Monday, May 3, 2010 8:45 PM
  •  

    Hi David,

    Glad to see that you got the direction, by the way, please remember to mark useful replies as answer, so that other community member who encounters similar issue will get the right answer easily and quickly.

    Please feel free to let us know if you have any concern.


    Sincerely,
    Eric
    MSDN Subscriber Support in Forum
    If you have any feedback of our support, please contact msdnmg@microsoft.com.
    Please remember to mark the replies as answers if they help and unmark them if they provide no help.
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    Friday, May 7, 2010 8:31 AM
  • It wasn't the answer, just helpful.  I ended up using the java JDK keytool to create the key pair and generate the CSR.  Once I received the certificate from our CA I imported it into the JDK keystore and then exported the pair using combination of keytool, java code, open ssl, and a tool I found online.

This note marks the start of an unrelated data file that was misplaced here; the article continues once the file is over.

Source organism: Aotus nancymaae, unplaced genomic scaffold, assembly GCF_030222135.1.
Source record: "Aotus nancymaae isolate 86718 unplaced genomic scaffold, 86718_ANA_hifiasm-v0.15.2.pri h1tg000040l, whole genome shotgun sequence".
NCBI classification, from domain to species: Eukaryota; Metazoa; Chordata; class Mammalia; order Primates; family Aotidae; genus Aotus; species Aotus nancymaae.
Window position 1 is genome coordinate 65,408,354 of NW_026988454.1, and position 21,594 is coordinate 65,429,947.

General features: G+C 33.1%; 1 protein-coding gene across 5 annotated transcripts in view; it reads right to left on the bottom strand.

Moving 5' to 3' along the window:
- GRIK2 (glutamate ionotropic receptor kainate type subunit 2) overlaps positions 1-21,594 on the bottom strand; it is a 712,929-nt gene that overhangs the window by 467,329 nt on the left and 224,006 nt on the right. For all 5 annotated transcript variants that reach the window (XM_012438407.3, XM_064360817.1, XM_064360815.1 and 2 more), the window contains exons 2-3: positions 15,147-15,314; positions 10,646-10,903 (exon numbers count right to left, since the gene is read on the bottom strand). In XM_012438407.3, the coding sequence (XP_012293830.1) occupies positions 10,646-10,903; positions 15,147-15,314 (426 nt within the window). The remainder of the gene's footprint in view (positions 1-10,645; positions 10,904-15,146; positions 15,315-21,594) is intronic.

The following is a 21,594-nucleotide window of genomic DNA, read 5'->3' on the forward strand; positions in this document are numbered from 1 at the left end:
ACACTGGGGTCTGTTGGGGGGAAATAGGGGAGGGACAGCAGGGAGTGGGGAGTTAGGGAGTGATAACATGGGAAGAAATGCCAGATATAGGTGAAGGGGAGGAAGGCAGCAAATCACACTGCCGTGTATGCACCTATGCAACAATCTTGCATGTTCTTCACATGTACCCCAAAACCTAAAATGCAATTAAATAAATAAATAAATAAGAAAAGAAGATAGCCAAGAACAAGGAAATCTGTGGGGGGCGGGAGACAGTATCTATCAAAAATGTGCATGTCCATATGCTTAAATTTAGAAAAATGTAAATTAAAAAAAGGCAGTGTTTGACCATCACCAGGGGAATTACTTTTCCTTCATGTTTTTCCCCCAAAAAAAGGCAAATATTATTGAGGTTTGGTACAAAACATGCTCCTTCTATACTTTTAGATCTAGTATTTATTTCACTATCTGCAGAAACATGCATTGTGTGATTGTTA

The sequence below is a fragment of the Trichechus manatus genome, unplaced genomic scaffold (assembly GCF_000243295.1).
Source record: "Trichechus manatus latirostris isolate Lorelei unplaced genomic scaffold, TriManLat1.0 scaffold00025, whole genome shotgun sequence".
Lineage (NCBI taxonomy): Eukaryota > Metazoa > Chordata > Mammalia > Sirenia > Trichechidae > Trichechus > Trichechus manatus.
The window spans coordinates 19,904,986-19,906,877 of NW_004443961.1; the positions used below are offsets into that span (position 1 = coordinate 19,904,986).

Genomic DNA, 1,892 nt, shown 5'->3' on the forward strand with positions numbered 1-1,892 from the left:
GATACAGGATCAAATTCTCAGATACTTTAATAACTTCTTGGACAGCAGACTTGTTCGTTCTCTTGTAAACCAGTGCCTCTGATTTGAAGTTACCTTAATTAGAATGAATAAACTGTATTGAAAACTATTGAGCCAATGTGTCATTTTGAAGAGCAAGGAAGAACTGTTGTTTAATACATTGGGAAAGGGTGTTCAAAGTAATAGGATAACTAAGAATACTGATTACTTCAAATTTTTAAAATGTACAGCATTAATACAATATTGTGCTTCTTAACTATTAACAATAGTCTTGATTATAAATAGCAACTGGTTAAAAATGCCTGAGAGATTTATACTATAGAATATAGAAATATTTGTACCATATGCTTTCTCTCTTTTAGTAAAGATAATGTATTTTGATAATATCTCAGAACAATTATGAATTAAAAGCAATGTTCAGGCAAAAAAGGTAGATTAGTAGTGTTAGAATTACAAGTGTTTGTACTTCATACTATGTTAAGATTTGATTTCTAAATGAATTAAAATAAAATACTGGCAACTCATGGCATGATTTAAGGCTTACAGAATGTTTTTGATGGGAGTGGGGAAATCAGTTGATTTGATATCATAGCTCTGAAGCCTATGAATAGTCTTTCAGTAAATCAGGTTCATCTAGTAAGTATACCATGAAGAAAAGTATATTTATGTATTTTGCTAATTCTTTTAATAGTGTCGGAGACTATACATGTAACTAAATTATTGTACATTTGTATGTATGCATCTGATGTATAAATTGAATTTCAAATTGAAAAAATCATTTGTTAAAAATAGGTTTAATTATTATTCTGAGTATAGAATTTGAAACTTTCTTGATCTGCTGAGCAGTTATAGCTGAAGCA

This may not be the best solution for everyone, but it ended up that we wanted to put this in a java keystore as well to use since the cert that we had for java signing was DSA instead of RSA.

    Here are the links that I used in this process

    I started by following these directions to generate a CSR.

    http://community.godaddy.com/help/2008/09/10/sign-java-code/

    Then I started using this to extract the cert once I had it in the keystore.  Note that the pvktool mentioned in the blog doesn't work on DSA certs.  I later found out that .net signing requires an RSA cert anyway.

    http://blogs.atlassian.com/developer/2007/02/code_signing_the_jira_installer.html

    Then I ended up using this because it seemed to work better, although I ended up using the full version of openSSL because the one that he packaged in his download was erroring out during the batch script.

    http://www.crionics.com/products/opensource/faq/signFree.htm

     

    Friday, May 7, 2010 1:06 PM
  • You probably want to start a new thread since you have a different problem.  My issue was creating a CSR, yours is creating a cert from the csr.
    Wednesday, October 17, 2012 8:36 PM